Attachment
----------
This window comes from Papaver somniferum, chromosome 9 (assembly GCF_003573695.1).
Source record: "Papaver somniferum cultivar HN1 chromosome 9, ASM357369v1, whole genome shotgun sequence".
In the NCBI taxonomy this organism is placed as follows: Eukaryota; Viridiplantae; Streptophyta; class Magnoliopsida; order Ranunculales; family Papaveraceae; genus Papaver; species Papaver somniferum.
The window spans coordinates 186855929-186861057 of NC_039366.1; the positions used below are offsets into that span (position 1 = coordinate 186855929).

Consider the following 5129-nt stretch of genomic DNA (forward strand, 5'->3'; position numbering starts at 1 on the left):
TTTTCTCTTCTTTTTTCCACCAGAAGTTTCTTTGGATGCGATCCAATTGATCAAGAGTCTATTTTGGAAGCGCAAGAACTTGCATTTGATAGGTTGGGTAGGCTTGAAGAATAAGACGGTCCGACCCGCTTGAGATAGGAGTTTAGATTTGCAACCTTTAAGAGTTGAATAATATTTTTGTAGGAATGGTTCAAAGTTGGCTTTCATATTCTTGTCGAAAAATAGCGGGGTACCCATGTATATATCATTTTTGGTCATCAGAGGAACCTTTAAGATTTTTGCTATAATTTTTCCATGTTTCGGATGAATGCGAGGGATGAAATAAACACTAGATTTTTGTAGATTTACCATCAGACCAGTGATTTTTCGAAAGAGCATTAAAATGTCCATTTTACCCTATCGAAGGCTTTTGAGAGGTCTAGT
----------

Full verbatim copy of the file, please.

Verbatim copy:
This window comes from Papaver somniferum, chromosome 9 (assembly GCF_003573695.1).
Source record: "Papaver somniferum cultivar HN1 chromosome 9, ASM357369v1, whole genome shotgun sequence".
In the NCBI taxonomy this organism is placed as follows: Eukaryota; Viridiplantae; Streptophyta; class Magnoliopsida; order Ranunculales; family Papaveraceae; genus Papaver; species Papaver somniferum.
The window spans coordinates 186855929-186861057 of NC_039366.1; the positions used below are offsets into that span (position 1 = coordinate 186855929).

Consider the following 5129-nt stretch of genomic DNA (forward strand, 5'->3'; position numbering starts at 1 on the left):
TTTTCTCTTCTTTTTTCCACCAGAAGTTTCTTTGGATGCGATCCAATTGATCAAGAGTCTATTTTGGAAGCGCAAGAACTTGCATTTGATAGGTTGGGTAGGCTTGAAGAATAAGACGGTCCGACCCGCTTGAGATAGGAGTTTAGATTTGCAACCTTTAAGAGTTGAATAATATTTTTGTAGGAATGGTTCAAAGTTGGCTTTCATATTCTTGTCGAAAAATAGCGGGGTACCCATGTATATATCATTTTTGGTCATCAGAGGAACCTTTAAGATTTTTGCTATAATTTTTCCATGTTTCGGATGAATGCGAGGGATGAAATAAACACTAGATTTTTGTAGATTTACCATCAGACCAGTGATTTTTCGAAAGAGCATTAAAATGTCCATTTTACCCTATCGAAGGCTTTTGAGAGGTCTAGT